"The FIDUCIA project will shed light on a number of distinctively ""new European” criminal acts that have emerged in the last decade as a consequence of technological developments and the increased mobility of populations across Europe. The objective of the project is to develop policy responses to “new” forms of deviant behaviours that are also highly relevant to responding to “conventional” forms of criminality. The FIDUCIA concept stems from the idea that public trust (in latin, ""fiducia"") in justice is critically important for social regulation, in that it leads to public acceptance of the legitimacy of institutions of justice and thus compliance with the law. The project will investigate whether a change of direction in criminal policy – from deterrence strategies and penal populism to procedural justice and trust-based policy – is desirable, and in what terms. While traditional research is primarily concerned on “why people break the law”, the focus in FIDUCIA is on “why people obey to the law”. The FIDUCIA consortium will conduct four case studies of new forms of criminality that reflect – in various ways – the development of supra-national structures and processes across Europe. The four crime categories are: a) trafficking of human beings; b) trafficking of goods; c) the criminalisation of migration and ethnic minorities; and d) cyber-crimes. In addition, FIDUCIA will examine questions of criminalisation; assess the importance of public trust in justice and beliefs about the legitimacy of their own criminal justice system; and explore whether trust-based regulation makes sense at a supra-national level. The findings will inform an innovative model of “trust-based” policy with a raft of far-reaching recommendations for politicians and law-makers in Member States and the institutions of the European Union."
Year 2012
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53 Project

The Legal Production of Mexican/Migrant “Illegality”

Authors Nicholas De Genova
Year 2004
Journal Name Latino Studies
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54 Journal Article

Refugees - 'The dark-side of globalisation': the criminalisation of refugees

Authors J Morrison
Year 2001
Journal Name Race & Class
Citations (WoS) 7
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55 Journal Article

Sexual Humanitarianism: understanding agency and exploitation in the global sex industry

Description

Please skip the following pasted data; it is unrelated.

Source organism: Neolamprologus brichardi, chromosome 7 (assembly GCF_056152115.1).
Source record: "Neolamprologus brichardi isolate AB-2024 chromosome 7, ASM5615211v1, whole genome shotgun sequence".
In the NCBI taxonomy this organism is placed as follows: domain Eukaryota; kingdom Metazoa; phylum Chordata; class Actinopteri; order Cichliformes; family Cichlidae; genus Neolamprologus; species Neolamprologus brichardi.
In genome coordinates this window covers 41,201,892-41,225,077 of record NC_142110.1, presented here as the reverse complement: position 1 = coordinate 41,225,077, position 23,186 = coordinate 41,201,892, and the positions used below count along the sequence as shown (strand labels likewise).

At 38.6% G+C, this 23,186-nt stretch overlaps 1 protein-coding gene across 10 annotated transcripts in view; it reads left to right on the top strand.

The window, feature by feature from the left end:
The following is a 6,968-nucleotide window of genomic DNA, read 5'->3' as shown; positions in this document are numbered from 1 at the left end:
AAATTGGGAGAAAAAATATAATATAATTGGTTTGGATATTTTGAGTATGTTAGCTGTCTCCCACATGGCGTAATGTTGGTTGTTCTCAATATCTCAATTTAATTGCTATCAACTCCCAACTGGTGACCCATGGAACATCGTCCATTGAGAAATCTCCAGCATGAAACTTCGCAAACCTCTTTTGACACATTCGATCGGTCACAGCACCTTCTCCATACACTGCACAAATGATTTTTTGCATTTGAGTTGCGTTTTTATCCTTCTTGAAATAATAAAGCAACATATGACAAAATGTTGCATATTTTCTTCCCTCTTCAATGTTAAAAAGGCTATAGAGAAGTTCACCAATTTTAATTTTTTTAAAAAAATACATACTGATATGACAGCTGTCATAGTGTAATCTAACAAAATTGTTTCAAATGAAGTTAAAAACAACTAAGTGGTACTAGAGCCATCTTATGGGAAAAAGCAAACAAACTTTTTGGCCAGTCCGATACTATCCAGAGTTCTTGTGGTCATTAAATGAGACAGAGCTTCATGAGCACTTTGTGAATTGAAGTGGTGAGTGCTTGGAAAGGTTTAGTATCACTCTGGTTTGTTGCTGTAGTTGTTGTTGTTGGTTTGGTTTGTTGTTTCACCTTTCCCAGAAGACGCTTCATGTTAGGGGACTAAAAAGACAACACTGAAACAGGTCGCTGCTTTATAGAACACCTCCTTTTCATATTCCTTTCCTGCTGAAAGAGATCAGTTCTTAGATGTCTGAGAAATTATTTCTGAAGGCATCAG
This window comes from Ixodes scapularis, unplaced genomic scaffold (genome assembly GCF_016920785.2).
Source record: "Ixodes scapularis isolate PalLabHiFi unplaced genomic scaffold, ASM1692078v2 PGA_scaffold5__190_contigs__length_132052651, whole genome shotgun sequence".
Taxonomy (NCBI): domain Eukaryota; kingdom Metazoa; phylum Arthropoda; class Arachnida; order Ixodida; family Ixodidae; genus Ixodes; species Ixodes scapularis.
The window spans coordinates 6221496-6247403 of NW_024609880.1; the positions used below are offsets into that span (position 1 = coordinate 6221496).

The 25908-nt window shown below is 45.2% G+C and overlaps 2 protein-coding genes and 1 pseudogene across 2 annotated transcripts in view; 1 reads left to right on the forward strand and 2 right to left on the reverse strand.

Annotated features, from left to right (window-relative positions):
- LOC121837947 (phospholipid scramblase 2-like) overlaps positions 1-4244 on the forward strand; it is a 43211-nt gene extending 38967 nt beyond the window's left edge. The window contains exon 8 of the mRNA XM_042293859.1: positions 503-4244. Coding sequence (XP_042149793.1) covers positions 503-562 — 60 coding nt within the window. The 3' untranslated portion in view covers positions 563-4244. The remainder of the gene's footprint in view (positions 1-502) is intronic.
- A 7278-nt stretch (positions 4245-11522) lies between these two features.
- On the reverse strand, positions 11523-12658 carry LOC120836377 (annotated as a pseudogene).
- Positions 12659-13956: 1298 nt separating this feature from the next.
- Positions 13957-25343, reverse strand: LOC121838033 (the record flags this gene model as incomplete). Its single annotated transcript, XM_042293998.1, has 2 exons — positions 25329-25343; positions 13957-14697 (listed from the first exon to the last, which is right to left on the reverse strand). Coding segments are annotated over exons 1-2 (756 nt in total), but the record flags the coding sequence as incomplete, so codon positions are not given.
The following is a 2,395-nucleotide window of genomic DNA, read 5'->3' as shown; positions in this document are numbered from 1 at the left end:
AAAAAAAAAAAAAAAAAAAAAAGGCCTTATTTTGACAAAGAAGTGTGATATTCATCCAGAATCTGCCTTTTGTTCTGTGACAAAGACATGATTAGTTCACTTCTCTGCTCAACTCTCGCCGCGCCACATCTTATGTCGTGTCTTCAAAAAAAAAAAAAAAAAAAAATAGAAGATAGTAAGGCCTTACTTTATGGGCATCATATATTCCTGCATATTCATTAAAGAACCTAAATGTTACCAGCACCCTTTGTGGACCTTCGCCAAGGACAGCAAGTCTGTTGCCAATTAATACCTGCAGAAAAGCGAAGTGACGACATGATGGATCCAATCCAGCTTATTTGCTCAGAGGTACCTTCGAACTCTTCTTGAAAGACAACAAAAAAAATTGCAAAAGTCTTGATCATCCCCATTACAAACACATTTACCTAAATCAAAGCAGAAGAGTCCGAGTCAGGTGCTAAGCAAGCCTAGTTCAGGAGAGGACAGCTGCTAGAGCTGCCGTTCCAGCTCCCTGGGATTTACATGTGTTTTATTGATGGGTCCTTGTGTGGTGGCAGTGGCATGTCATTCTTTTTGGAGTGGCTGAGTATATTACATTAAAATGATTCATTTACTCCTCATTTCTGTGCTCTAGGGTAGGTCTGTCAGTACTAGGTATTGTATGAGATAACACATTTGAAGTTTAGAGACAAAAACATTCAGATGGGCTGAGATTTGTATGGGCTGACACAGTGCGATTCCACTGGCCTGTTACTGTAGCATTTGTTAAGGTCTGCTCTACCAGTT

The humanitarian fight against trafficking in the sex industry legitimizes the enforcement of increasingly restrictive migration laws and controls, which often exacerbate sex workers’ vulnerability to being trafficked. SEXHUM adopts an art-science interdisciplinary approach bringing together visual anthropology, sociology, gender and queer studies and human geography to study the relationship between migration, sex work, exploitation and trafficking. It contextualizes this relationship within the global onset of sexual humanitarianism, a concept coined by the PI. It refers to the ways migrants are increasingly represented, understood and targeted by the media, policymakers and social interventions as vulnerable to exploitation and abuse in relation to their sexual orientation or behaviour. SEXHUM adopts a migration studies perspective and a participative approach to focus on migrant sex workers addressed by sexual humanitarianism as victims of trafficking. It reappraises the concepts of exploitation, slavery and trafficking through the lens of how they are understood and experienced by migrants. The project analyses the global emergence of humanitarian migration governance by examining the impact of sexual humanitarianism across six strategic urban settings in Europe (France – Marseille and Paris), the US (New York and Los Angeles), Australia (Sydney) and New Zealand (Auckland) that are characterized by different policies on migration, sex work (criminalisation, regulation, de-criminalisation) and trafficking. The innovative method developed by the PI combines ethnographic observations, semi-structured interviewing and participative filmmaking to address the narrated as well as the affective, relational and performative dimensions of migrants’ experiences of agency and exploitation. The research will generate needed user-based data on the impact of anti-trafficking initiatives that will be highly relevant to policymaking.